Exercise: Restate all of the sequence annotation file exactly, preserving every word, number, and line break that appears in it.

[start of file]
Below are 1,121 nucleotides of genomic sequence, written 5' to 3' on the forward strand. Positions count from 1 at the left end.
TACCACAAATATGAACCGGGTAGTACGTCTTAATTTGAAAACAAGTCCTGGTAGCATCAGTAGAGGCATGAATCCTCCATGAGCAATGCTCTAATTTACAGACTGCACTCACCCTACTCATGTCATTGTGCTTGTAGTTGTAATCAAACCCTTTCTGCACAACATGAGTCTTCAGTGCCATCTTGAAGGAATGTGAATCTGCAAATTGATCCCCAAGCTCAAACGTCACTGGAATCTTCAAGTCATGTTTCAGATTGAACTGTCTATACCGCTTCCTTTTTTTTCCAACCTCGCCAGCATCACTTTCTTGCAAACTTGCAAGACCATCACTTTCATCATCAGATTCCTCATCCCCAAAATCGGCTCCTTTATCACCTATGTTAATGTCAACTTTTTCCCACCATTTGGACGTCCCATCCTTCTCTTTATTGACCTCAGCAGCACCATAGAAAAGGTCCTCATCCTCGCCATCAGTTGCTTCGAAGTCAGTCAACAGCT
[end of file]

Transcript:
Below are 1,121 nucleotides of genomic sequence, written 5' to 3' on the forward strand. Positions count from 1 at the left end.
TACCACAAATATGAACCGGGTAGTACGTCTTAATTTGAAAACAAGTCCTGGTAGCATCAGTAGAGGCATGAATCCTCCATGAGCAATGCTCTAATTTACAGACTGCACTCACCCTACTCATGTCATTGTGCTTGTAGTTGTAATCAAACCCTTTCTGCACAACATGAGTCTTCAGTGCCATCTTGAAGGAATGTGAATCTGCAAATTGATCCCCAAGCTCAAACGTCACTGGAATCTTCAAGTCATGTTTCAGATTGAACTGTCTATACCGCTTCCTTTTTTTTCCAACCTCGCCAGCATCACTTTCTTGCAAACTTGCAAGACCATCACTTTCATCATCAGATTCCTCATCCCCAAAATCGGCTCCTTTATCACCTATGTTAATGTCAACTTTTTCCCACCATTTGGACGTCCCATCCTTCTCTTTATTGACCTCAGCAGCACCATAGAAAAGGTCCTCATCCTCGCCATCAGTTGCTTCGAAGTCAGTCAACAGCT